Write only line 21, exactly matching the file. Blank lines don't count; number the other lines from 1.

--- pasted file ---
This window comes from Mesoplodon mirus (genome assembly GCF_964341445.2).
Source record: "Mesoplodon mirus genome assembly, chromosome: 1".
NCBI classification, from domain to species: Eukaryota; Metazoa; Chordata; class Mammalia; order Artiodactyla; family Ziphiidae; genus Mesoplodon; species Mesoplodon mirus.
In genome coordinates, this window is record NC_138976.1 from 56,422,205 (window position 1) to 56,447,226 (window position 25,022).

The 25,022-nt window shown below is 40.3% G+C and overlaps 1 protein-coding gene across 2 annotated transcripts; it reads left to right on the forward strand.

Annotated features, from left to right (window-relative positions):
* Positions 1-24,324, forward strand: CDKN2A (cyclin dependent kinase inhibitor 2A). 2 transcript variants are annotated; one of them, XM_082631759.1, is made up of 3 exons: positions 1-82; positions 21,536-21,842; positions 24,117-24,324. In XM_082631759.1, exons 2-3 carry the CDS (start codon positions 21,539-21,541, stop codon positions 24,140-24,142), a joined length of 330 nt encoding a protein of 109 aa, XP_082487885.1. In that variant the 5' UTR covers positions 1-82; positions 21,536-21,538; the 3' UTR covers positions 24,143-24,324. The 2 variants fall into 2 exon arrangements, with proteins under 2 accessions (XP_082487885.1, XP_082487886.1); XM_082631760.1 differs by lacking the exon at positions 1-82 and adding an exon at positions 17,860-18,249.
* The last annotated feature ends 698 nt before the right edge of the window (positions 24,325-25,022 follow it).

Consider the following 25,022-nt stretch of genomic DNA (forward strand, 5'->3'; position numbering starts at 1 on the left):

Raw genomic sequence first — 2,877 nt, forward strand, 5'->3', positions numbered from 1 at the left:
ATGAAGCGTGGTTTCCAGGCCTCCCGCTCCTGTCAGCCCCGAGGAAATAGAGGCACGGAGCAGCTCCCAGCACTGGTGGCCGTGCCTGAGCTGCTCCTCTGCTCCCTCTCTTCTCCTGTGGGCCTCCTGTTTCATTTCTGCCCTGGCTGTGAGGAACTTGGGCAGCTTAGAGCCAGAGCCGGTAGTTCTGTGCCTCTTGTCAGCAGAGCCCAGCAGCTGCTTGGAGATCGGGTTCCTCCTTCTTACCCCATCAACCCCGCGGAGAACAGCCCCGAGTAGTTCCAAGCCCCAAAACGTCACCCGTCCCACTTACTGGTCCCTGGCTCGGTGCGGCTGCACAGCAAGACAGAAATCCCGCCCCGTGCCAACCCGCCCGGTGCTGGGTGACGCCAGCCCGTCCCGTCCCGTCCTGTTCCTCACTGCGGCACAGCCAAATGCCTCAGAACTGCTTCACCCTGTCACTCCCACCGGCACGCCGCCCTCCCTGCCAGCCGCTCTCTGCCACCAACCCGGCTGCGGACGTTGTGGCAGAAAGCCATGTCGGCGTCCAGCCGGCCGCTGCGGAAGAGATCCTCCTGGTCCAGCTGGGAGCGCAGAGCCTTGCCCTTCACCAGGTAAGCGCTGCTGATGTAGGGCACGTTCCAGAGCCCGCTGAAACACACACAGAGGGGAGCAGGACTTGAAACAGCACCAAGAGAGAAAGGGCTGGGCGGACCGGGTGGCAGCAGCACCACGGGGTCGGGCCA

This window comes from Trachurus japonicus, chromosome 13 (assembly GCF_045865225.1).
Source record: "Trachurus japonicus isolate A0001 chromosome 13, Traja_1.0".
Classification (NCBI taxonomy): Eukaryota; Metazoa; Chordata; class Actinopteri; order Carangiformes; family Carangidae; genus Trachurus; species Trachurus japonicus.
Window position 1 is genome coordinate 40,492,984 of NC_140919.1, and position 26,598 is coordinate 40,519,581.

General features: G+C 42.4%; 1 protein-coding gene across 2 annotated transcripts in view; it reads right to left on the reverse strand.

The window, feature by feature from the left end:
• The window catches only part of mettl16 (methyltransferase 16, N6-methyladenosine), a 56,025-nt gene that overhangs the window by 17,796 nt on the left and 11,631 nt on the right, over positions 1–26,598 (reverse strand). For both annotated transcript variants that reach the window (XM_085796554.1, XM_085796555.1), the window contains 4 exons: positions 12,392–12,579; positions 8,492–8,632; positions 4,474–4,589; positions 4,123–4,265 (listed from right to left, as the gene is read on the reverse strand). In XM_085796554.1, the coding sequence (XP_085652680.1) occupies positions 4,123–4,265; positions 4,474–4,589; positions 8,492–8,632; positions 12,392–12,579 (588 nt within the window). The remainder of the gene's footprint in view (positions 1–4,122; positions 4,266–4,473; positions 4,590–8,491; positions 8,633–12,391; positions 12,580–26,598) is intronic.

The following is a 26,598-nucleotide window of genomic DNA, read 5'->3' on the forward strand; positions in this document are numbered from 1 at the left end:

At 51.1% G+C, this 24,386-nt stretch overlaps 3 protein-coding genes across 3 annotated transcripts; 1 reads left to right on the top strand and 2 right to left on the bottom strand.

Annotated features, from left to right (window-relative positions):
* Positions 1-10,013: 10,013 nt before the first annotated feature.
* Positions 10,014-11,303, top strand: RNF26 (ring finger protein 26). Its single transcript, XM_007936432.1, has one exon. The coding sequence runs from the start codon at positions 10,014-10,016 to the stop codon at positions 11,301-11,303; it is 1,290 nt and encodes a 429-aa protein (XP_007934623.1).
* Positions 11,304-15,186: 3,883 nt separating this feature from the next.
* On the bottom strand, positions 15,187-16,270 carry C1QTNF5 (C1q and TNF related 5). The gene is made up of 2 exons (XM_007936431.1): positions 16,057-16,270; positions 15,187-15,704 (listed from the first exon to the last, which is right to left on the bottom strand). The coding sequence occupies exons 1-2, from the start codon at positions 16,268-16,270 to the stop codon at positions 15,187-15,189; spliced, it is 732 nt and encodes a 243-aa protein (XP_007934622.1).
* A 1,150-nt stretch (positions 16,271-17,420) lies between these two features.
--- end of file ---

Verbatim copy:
Annotated features, from left to right (window-relative positions):